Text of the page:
Printer Friendly

Therapeutic potential of mesenchymal stem cells in the treatment of gastric ulcer.

INTRODUCTION

Peptic ulcer is the most common gastrointestinal disorder in clinical practice. Peptic ulcer is affecting 5 10% of the world population living in different geographic regions [1]. Peptic ulcer results from imbalance between aggressive factors such as hydrochloric acid, pepsin, reactive oxygen species (ROS),non-steroidal anti-inflammatory drugs (NSAIDs), corticosteroids, helicobacter pylori and defense factors such as mucin, prostaglandins, normal mucosal blood flow, anti-oxidants, leading to an interruption of mucosal integrity [2]. The mechanism of non-steroidal anti-inflammatory drugs (NSAIDs) as aspirin- induced peptic ulcers is multifactorial, including prostaglandin reduction through COX inhibition [3]. Mucosal pro-inflammatory mediators such as interleukin-1 beta (IL1[beta]) and tumor necrosis factor alpha (TNF-[alpha]) are up-regulated following NSAIDs and are key mediators of the ensuing gastric injury as they strongly promote inflammation and subsequent tissue destruction [4]. Several growth factors are involved in the healing of gastric ulcer among which epidermal growth factor (EGF) and vascular endothelial growth factor (VEGF) play an important role [5]. Mesenchymalstem cells (MSCs) nowadays provide a promising alternative for the treatment of injured tissue. Several reports have indicated that stem cells play an important role in the healing of gut injuries [6,7]. Omeprazole is a proton pump inhibitors (PPIs) widely used in treatment of peptic ulcer. Recent studies have shown that PPIs also exert anti-inflammatory and anti-oxidant effects [8,9].

MATERIALS AND METHODS

Preparation of bone marrow (BM)-derived mesenchymal stem cells from rats:

Bone marrow was harvested by flushing the tibiae and femurs of 6-week-old male white albino rats with Dulbecco's modified Eagle's medium (DMEM, GIBCO/BRL) supplemented with 10% fetal bovine serum (GIBCO/BRL). Nucleated cells were isolated with a density gradient [Ficoll/Paque (Pharmacia)] and resuspended in complete culture medium supplemented with 1% penicillin-streptomy (GIBCO/BRL). Cells were incubated at 37[degrees]C in 5% humidified CO2 for 12-14 days as primary culture or upon formation of large colonies. When large colonies developed (80-90% confluence), cultures Were Washed twice with phosphate buffer saline (PBS) and the cells were trypsinized with 0.25% trypsin in 1mM EDTA (GIBCO/BRL) for 5 min at 37[degrees]C. After centrifugation, cells were resuspended in serum supplemented medium and incubated in 50 cm2 culture flasks (Falcon). The resulting cultures were referred to as first- passage cultures (10). Cells was identified as being MSCs by their morphology, adherence, and their power to differentiate into osteocytes and chondrocytes. Differentiation into osteocytes was achieved by adding 1-1000nM dexamethasone, 0.25 mM ascorbic acid, and 1-10 mM betaglycerophosphate to the medium. Differentiation of MSCs into osteoblasts was confirmed by morphological changes, Alzarin red staining of differentiated osteoblasts. Differentiation into chondrocyte was achieved by adding 500 ng/mL bone morphogenetic protein-2 (BMP- 2;R&D Systems, USA) and 10 ng/ml transforming growth factor b3 (TGFb3) (Peprotech, London) for 3 weeks. In vitro differentiation into chondrocytes was confirmed by morphological changes, Alcian blue staining of differentiated chondrocytes. Surface marker for MSCs characterization like CD45, CD29&CD90 was detected by RT by flow cytometry analysis.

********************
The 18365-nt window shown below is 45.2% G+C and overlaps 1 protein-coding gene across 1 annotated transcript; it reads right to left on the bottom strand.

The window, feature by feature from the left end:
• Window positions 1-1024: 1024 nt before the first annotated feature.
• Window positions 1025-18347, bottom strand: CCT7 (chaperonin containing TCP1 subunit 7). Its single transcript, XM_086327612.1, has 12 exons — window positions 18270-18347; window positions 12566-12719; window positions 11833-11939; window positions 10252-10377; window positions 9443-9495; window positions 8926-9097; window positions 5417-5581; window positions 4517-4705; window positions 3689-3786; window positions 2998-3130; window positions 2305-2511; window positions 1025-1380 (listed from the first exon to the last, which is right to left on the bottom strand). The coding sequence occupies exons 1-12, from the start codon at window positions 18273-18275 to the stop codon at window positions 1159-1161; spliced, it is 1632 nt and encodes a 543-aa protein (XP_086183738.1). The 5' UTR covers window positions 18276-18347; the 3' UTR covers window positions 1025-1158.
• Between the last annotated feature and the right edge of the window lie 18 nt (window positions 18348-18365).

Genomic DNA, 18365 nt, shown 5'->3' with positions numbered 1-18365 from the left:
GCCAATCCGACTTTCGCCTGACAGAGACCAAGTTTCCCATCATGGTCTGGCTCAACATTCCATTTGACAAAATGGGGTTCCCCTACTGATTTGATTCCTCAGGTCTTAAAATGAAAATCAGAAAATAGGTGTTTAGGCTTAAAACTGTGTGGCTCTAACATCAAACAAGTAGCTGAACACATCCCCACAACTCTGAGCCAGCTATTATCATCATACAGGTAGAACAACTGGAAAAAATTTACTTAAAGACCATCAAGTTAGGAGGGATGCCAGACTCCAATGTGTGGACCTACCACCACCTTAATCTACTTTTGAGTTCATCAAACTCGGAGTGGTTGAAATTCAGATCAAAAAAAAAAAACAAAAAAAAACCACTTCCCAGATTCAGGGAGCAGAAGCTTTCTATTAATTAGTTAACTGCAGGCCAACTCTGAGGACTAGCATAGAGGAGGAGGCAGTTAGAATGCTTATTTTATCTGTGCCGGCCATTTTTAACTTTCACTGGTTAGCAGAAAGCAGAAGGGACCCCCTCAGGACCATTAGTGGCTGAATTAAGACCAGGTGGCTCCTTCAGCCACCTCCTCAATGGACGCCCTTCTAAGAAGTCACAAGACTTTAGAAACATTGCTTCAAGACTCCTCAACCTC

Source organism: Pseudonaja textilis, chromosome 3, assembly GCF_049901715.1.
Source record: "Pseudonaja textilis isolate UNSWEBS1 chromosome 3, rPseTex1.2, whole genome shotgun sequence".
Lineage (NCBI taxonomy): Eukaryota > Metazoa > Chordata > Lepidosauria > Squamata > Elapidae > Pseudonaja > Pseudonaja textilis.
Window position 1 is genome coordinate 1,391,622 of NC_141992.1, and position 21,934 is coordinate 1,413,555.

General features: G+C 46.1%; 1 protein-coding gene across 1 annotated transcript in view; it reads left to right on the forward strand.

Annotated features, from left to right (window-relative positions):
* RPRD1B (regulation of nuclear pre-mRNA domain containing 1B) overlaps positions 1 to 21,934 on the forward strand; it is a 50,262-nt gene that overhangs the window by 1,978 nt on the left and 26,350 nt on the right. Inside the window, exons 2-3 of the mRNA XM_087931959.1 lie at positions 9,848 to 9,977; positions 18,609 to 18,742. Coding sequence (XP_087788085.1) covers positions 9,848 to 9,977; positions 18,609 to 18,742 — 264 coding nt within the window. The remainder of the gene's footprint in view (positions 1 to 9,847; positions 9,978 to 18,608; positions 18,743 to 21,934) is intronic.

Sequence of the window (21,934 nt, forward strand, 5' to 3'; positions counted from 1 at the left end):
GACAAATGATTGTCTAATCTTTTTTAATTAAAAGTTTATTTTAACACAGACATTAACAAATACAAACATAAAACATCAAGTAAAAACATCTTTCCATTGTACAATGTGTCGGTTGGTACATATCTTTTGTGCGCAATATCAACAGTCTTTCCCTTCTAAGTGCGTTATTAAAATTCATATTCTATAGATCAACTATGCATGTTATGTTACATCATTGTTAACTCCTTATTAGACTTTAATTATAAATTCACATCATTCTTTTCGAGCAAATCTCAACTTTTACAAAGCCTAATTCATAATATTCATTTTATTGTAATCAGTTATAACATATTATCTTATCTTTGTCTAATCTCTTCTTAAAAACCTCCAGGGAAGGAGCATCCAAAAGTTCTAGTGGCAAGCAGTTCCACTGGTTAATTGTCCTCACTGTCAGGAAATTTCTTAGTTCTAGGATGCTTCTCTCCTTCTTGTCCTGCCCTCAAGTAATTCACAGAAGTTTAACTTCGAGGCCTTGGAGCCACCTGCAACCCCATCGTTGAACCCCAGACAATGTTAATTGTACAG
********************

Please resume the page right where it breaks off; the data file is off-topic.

Labeling of MSCs with PKH26:

MSCs were harvested during the 4th passage and were labeled with PKH26, which is a red fluorochrome. It has excitation (551nm) and emission (567 nm) characteristics compatible with rhodamine or phycoerythrin detection systems. The linkers are physiologically stable and show little to no toxic side-effects on cell systems. Labeled cells retain both biological and proliferating activity, and are ideal for in vitro cell labeling, in vitro proliferation studies and long, in vivo cell tracking. In the current work, MSCs were labeled with PKH26from Sigma Company (Saint Louis, Missouri USA). Cells were centrifuged and washed twice in serum free medium. Cells were pelleted and suspended in dye solution. Cells were injected intravenously into rat tail vein. Tissue was examined with a fluorescence microscope to detect and trace the cells.

Experimental Animals:

The study was carried on 40 female white albino rats, of an average weight 150- 200 gm. Rats were housed in a wire-bottom cages maintained at 25C[degrees], 35% to 75% humidity and in a 12/12-hour light/dark cycle under pathogen free condition and allowed unlimited access to chow and water. All the ethical protocols for animal treatment were followed and supervised by the animal unit, Faculty of Medicine, Cairo University.

Experimental design:

Animals were divided into 4 groups as follows:

* Group I: consisted of 10 rats, used as healthy control group.

* Group II A: consisted of 10 rats which received aspirin (from Bayer Co.) 100 mg/kg orally through a metal tube attached to a syringe.